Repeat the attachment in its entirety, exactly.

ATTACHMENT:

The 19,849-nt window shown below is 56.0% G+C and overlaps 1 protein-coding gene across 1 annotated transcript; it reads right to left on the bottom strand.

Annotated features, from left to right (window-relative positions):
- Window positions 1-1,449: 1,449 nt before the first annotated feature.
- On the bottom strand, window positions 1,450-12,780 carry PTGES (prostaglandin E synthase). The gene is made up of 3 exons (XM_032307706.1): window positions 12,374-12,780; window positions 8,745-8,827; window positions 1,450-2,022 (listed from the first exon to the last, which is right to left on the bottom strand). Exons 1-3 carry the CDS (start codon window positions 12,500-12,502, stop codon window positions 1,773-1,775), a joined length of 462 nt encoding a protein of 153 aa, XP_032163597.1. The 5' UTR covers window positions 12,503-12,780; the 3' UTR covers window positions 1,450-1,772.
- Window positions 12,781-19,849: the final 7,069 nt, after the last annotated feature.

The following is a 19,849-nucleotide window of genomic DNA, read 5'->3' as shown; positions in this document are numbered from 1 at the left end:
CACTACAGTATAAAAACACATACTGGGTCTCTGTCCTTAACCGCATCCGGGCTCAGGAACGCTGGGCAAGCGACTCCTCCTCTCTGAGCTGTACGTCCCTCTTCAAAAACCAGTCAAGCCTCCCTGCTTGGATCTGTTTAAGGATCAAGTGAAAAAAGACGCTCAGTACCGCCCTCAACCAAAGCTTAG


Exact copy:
The 19,849-nt window shown below is 56.0% G+C and overlaps 1 protein-coding gene across 1 annotated transcript; it reads right to left on the bottom strand.

Annotated features, from left to right (window-relative positions):
- Window positions 1-1,449: 1,449 nt before the first annotated feature.
- On the bottom strand, window positions 1,450-12,780 carry PTGES (prostaglandin E synthase). The gene is made up of 3 exons (XM_032307706.1): window positions 12,374-12,780; window positions 8,745-8,827; window positions 1,450-2,022 (listed from the first exon to the last, which is right to left on the bottom strand). Exons 1-3 carry the CDS (start codon window positions 12,500-12,502, stop codon window positions 1,773-1,775), a joined length of 462 nt encoding a protein of 153 aa, XP_032163597.1. The 5' UTR covers window positions 12,503-12,780; the 3' UTR covers window positions 1,450-1,772.
- Window positions 12,781-19,849: the final 7,069 nt, after the last annotated feature.

The following is a 19,849-nucleotide window of genomic DNA, read 5'->3' as shown; positions in this document are numbered from 1 at the left end:
CACTACAGTATAAAAACACATACTGGGTCTCTGTCCTTAACCGCATCCGGGCTCAGGAACGCTGGGCAAGCGACTCCTCCTCTCTGAGCTGTACGTCCCTCTTCAAAAACCAGTCAAGCCTCCCTGCTTGGATCTGTTTAAGGATCAAGTGAAAAAAGACGCTCAGTACCGCCCTCAACCAAAGCTTAG